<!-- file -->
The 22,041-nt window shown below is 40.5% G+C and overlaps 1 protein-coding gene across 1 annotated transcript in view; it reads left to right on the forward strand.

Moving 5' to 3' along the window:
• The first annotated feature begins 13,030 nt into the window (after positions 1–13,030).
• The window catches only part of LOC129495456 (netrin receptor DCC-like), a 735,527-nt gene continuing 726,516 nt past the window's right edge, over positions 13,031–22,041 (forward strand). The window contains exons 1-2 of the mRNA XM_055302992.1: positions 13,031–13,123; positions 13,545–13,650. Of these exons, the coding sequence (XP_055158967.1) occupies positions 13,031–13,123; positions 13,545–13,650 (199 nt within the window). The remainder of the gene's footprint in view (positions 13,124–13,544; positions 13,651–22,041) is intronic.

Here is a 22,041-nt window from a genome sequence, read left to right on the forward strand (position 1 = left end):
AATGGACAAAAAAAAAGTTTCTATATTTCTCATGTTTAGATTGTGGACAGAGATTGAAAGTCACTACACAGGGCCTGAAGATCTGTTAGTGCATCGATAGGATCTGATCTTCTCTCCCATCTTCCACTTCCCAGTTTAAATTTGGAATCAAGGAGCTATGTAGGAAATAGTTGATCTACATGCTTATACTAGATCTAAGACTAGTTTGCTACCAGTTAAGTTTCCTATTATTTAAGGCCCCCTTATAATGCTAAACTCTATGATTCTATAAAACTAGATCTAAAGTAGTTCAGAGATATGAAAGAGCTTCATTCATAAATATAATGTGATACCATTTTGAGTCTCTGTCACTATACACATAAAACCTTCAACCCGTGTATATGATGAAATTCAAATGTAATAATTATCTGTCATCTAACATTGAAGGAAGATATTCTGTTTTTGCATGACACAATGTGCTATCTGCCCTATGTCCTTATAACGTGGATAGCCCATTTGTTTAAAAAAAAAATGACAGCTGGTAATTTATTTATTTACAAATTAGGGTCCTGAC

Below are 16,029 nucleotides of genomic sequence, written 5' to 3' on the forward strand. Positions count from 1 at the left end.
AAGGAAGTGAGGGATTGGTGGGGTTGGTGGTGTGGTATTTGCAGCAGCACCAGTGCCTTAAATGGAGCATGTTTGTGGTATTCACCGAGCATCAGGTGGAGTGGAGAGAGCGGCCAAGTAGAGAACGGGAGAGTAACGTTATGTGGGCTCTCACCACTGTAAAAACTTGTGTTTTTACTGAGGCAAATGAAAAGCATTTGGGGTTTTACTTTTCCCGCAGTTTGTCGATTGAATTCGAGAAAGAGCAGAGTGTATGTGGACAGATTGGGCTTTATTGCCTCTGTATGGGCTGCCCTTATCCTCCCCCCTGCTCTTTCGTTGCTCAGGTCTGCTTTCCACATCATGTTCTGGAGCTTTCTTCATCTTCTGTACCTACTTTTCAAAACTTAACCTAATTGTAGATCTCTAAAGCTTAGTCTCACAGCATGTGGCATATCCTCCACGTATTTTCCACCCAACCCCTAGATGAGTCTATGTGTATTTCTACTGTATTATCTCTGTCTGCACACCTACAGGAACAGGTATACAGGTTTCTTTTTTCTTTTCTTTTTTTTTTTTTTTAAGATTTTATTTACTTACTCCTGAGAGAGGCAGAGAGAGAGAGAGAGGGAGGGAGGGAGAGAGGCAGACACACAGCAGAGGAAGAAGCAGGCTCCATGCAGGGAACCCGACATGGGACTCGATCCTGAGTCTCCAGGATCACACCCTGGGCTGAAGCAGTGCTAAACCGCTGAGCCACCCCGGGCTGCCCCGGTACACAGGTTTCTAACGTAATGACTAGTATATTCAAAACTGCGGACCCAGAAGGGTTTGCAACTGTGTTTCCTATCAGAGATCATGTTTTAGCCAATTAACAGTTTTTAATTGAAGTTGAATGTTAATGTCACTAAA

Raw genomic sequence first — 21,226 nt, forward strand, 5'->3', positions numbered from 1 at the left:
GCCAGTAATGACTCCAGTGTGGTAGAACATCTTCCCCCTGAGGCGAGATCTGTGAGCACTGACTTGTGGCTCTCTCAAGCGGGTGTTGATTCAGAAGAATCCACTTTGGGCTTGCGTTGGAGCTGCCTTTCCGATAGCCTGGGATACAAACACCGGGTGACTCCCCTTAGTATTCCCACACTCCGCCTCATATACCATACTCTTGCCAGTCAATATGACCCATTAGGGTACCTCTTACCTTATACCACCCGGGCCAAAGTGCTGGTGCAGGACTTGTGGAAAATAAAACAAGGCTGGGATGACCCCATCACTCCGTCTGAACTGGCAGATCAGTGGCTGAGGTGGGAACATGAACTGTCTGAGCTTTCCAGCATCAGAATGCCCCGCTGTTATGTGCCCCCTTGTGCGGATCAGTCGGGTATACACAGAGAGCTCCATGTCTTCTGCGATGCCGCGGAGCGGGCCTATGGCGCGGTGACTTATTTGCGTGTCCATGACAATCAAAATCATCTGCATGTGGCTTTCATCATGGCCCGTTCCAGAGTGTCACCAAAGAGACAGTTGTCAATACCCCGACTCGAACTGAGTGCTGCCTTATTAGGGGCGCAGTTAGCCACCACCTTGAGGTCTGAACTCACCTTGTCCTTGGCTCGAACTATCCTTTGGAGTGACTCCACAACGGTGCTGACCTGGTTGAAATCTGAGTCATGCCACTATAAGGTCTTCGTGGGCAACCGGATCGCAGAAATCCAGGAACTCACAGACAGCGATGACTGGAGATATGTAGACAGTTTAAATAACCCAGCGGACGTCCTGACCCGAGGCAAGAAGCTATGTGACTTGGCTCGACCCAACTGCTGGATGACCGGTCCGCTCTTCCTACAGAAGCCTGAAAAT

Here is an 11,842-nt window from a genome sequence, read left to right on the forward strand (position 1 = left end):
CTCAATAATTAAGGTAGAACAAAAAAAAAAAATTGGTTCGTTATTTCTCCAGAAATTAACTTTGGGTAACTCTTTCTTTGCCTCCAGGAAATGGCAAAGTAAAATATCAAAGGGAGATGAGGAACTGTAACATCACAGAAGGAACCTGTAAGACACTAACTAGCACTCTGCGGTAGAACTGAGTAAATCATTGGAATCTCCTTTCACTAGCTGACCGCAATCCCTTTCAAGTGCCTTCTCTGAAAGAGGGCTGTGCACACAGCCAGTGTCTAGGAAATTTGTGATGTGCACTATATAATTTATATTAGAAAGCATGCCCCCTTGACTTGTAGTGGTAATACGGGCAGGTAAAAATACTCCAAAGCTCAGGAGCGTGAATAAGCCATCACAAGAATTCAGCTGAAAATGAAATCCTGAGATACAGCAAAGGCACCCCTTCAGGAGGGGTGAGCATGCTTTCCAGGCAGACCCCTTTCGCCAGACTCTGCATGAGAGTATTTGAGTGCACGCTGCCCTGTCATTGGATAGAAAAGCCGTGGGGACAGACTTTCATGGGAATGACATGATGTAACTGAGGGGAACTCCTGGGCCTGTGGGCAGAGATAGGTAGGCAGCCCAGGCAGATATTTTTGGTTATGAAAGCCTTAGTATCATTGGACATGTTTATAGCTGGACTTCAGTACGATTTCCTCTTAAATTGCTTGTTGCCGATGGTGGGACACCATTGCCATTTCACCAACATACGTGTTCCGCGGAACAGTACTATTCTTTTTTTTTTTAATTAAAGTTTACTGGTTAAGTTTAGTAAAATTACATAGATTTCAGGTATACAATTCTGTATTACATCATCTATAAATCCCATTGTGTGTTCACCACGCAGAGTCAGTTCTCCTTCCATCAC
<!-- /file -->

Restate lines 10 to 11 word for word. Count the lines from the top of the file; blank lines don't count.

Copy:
GCCAGTAATGACTCCAGTGTGGTAGAACATCTTCCCCCTGAGGCGAGATCTGTGAGCACTGACTTGTGGCTCTCTCAAGCGGGTGTTGATTCAGAAGAATCCACTTTGGGCTTGCGTTGGAGCTGCCTTTCCGATAGCCTGGGATACAAACACCGGGTGACTCCCCTTAGTATTCCCACACTCCGCCTCATATACCATACTCTTGCCAGTCAATATGACCCATTAGGGTACCTCTTACCTTATACCACCCGGGCCAAAGTGCTGGTGCAGGACTTGTGGAAAATAAAACAAGGCTGGGATGACCCCATCACTCCGTCTGAACTGGCAGATCAGTGGCTGAGGTGGGAACATGAACTGTCTGAGCTTTCCAGCATCAGAATGCCCCGCTGTTATGTGCCCCCTTGTGCGGATCAGTCGGGTATACACAGAGAGCTCCATGTCTTCTGCGATGCCGCGGAGCGGGCCTATGGCGCGGTGACTTATTTGCGTGTCCATGACAATCAAAATCATCTGCATGTGGCTTTCATCATGGCCCGTTCCAGAGTGTCACCAAAGAGACAGTTGTCAATACCCCGACTCGAACTGAGTGCTGCCTTATTAGGGGCGCAGTTAGCCACCACCTTGAGGTCTGAACTCACCTTGTCCTTGGCTCGAACTATCCTTTGGAGTGACTCCACAACGGTGCTGACCTGGTTGAAATCTGAGTCATGCCACTATAAGGTCTTCGTGGGCAACCGGATCGCAGAAATCCAGGAACTCACAGACAGCGATGACTGGAGATATGTAGACAGTTTAAATAACCCAGCGGACGTCCTGACCCGAGGCAAGAAGCTATGTGACTTGGCTCGACCCAACTGCTGGATGACCGGTCCGCTCTTCCTACAGAAGCCTGAAAAT

Here is an 11,842-nt window from a genome sequence, read left to right on the forward strand (position 1 = left end):